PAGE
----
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FAA Exemption Expands Drone Use in Ag

Fox Business’ Michael Ruiz reported Sunday that “a new exemption for drone piloting from the Federal Aviation Administration has cleared the airways for ‘drone-swarm’ agriculture, a method of seeding and spraying crops at a fraction of the traditional cost.”

“Hylio, a Texas-based drone manufacturer, successfully applied for an exemption from the FAA to allow fleets of drones weighing 55 pounds or more to fly together,” Ruiz reported. “It’s the first exception of its kind for machines that carry what the company calls a ‘meaningful payload’ and makes the process competitive with traditional tractors and seeding rigs.”

AgWeb’s Matthew J. Grassi reported in mid-March that “by swarming three of Hylio’s AG-230 spray drones (which can also apply dry dispersible products and cover crop seeds), for example, a skilled operator can now cover 150 acres per hour, which (Hylio CEO Arthur) Erickson says is comparable to a large pull-behind sprayer in some cases.”

Product page of the Hylio AG-272 drone. Courtesy of Hylio.
Drones Cheaper Than Traditional Equipment

One of the primary draws for producers to drone seeding or crop spraying is that the cost for the drones is significantly cheaper than the traditional equipment that would be used to do those jobs.

Ruiz reported that “drones begin at around $50,000 per unit, according to Hylio. A conventional tractor can cost more than $300,000, with some high-end models going for over $700,000.”

Andy Kreikemeier, a Nebraska farmer who spoke to Ruiz for his article, “said he paid about $80,000 each for his fully-loaded drones from Hylio.”

Technology Could Help Labor Shortage

CBS News’ Dave Malkoff, Amy Corral, Ryan Beard, Scott Pham and John Kelly reported in mid-March that “developers of these high-tech tools said their inventions could help ease the decadeslong labor shortage that’s been impacting the U.S. agricultural industry. Between 1950 and 2000, the number of hired farm laborers declined by more than 50%, according to data from the U.S. Department of Agriculture. Hiring has continued to be a challenge for farm owners into the 2020s.”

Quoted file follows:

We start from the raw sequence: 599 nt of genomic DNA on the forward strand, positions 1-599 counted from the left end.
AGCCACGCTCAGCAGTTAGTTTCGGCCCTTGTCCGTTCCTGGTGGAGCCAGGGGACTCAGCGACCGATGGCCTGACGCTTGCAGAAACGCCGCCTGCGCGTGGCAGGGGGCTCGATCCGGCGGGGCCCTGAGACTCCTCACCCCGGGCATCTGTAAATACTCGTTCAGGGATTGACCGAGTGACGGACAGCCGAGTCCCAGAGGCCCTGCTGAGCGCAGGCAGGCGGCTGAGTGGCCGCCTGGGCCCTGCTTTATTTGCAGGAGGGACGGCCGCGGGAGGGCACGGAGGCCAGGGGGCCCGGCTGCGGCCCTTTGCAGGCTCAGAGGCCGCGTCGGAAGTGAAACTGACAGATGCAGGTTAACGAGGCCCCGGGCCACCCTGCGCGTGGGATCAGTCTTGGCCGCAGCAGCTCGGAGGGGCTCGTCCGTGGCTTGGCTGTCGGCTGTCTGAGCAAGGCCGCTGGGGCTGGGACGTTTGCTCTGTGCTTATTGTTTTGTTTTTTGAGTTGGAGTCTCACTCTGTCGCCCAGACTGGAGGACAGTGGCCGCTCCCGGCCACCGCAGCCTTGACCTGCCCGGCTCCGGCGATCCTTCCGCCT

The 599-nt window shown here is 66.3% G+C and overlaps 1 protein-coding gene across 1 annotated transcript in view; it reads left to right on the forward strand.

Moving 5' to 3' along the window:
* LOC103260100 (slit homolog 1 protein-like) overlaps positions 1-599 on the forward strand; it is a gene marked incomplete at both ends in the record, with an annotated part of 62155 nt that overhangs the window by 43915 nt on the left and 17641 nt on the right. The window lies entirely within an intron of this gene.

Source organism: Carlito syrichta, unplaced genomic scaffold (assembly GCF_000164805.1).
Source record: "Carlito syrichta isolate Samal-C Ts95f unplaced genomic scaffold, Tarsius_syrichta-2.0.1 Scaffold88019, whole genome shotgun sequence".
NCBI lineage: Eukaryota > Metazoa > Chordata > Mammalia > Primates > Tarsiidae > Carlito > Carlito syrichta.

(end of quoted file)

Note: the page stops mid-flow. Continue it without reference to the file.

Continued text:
“Some large-scale farms and advocacy groups have introduced training programs to help farm workers develop the skills to adapt to the new technology and take on new roles as drone operators or programmers,” CBS News reported. “‘I think that we can use machinery and still take care of our people,’ said Adrián Miramontes, a Mexican immigrant and military veteran who now manages a large farming operation. ‘They’re willing to learn and they’re willing to do better for themselves and their families.'”

But there are also concerns about the technology pushing farm workers out of jobs, according to the CBS News article, which said that “the U.S. Department of Labor is also monitoring the issue. A spokesperson told CBS News that next month the department will send President Biden a list of recommendations for an aid program that could help farm workers who have been displaced by AI. Any new aid package would require congressional approval.”

What’s the Future for Drones in Ag?

Ruiz reported that Erickson said Hylio machines have been “used to drop tree seeds in areas scorched by wildfires, and aquatic farmers have used them to seed their water with clams,” in addition “to spraying and seeding farmland.”

And while the FAA exemption remains fairly limited for now, Erickson said he believes it’s just a start for drones in agriculture.

“Erickson sees the ceiling for capacity coming in around the 1,000-pounds/40-60 gallon per drone mark, eventually,” Grassi reported. “’Then you’re going to get multiples deployed in a field instead of just one giant, 200-gallon drone,’ (Erickson) says. ‘I think that’s more practical for manufacturers and the buyers and users themselves.’”

Ryan Hanrahan is the farm policy news editor and social media director for the farmdoc project. He has previously worked in local news, primarily as an agriculture journalist in the American West. He is a graduate of the University of Missouri (B.S. Science & Agricultural Journalism).

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